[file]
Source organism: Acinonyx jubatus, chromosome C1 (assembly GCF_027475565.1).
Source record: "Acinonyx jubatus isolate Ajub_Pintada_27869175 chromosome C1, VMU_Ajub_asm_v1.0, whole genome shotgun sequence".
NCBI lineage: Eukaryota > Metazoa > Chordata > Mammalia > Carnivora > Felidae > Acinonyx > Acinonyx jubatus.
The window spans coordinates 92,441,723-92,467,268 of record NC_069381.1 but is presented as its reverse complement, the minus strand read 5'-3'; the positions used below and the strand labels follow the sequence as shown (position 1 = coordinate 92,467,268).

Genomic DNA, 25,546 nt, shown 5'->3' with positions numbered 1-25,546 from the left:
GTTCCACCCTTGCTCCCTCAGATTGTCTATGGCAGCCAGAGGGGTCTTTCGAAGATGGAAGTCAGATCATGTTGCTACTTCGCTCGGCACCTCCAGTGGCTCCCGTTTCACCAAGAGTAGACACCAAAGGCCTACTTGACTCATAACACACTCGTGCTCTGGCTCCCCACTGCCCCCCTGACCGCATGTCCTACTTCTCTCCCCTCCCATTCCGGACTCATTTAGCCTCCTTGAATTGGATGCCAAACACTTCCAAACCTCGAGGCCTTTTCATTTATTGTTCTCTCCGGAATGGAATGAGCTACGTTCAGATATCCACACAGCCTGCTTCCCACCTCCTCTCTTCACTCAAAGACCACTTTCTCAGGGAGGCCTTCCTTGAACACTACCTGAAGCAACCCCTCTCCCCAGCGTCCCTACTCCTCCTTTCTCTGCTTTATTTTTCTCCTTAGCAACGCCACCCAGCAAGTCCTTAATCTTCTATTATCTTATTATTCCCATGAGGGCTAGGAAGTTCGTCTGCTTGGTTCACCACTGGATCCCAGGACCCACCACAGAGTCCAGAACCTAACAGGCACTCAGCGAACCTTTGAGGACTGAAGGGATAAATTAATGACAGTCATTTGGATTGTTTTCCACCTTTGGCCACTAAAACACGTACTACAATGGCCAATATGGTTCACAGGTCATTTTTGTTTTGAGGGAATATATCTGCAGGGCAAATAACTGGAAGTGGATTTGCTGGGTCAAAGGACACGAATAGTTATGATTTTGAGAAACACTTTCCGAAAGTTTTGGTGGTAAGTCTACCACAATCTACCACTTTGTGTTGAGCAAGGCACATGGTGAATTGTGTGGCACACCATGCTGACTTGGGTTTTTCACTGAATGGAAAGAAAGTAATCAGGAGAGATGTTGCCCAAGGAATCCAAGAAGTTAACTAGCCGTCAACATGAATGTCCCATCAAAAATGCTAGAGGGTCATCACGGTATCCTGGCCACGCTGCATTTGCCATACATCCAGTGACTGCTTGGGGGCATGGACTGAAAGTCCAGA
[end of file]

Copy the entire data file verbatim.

Source organism: Acinonyx jubatus, chromosome C1 (assembly GCF_027475565.1).
Source record: "Acinonyx jubatus isolate Ajub_Pintada_27869175 chromosome C1, VMU_Ajub_asm_v1.0, whole genome shotgun sequence".
NCBI lineage: Eukaryota > Metazoa > Chordata > Mammalia > Carnivora > Felidae > Acinonyx > Acinonyx jubatus.
The window spans coordinates 92,441,723-92,467,268 of record NC_069381.1 but is presented as its reverse complement, the minus strand read 5'-3'; the positions used below and the strand labels follow the sequence as shown (position 1 = coordinate 92,467,268).

Genomic DNA, 25,546 nt, shown 5'->3' with positions numbered 1-25,546 from the left:
GTTCCACCCTTGCTCCCTCAGATTGTCTATGGCAGCCAGAGGGGTCTTTCGAAGATGGAAGTCAGATCATGTTGCTACTTCGCTCGGCACCTCCAGTGGCTCCCGTTTCACCAAGAGTAGACACCAAAGGCCTACTTGACTCATAACACACTCGTGCTCTGGCTCCCCACTGCCCCCCTGACCGCATGTCCTACTTCTCTCCCCTCCCATTCCGGACTCATTTAGCCTCCTTGAATTGGATGCCAAACACTTCCAAACCTCGAGGCCTTTTCATTTATTGTTCTCTCCGGAATGGAATGAGCTACGTTCAGATATCCACACAGCCTGCTTCCCACCTCCTCTCTTCACTCAAAGACCACTTTCTCAGGGAGGCCTTCCTTGAACACTACCTGAAGCAACCCCTCTCCCCAGCGTCCCTACTCCTCCTTTCTCTGCTTTATTTTTCTCCTTAGCAACGCCACCCAGCAAGTCCTTAATCTTCTATTATCTTATTATTCCCATGAGGGCTAGGAAGTTCGTCTGCTTGGTTCACCACTGGATCCCAGGACCCACCACAGAGTCCAGAACCTAACAGGCACTCAGCGAACCTTTGAGGACTGAAGGGATAAATTAATGACAGTCATTTGGATTGTTTTCCACCTTTGGCCACTAAAACACGTACTACAATGGCCAATATGGTTCACAGGTCATTTTTGTTTTGAGGGAATATATCTGCAGGGCAAATAACTGGAAGTGGATTTGCTGGGTCAAAGGACACGAATAGTTATGATTTTGAGAAACACTTTCCGAAAGTTTTGGTGGTAAGTCTACCACAATCTACCACTTTGTGTTGAGCAAGGCACATGGTGAATTGTGTGGCACACCATGCTGACTTGGGTTTTTCACTGAATGGAAAGAAAGTAATCAGGAGAGATGTTGCCCAAGGAATCCAAGAAGTTAACTAGCCGTCAACATGAATGTCCCATCAAAAATGCTAGAGGGTCATCACGGTATCCTGGCCACGCTGCATTTGCCATACATCCAGTGACTGCTTGGGGGCATGGACTGAAAGTCCAGA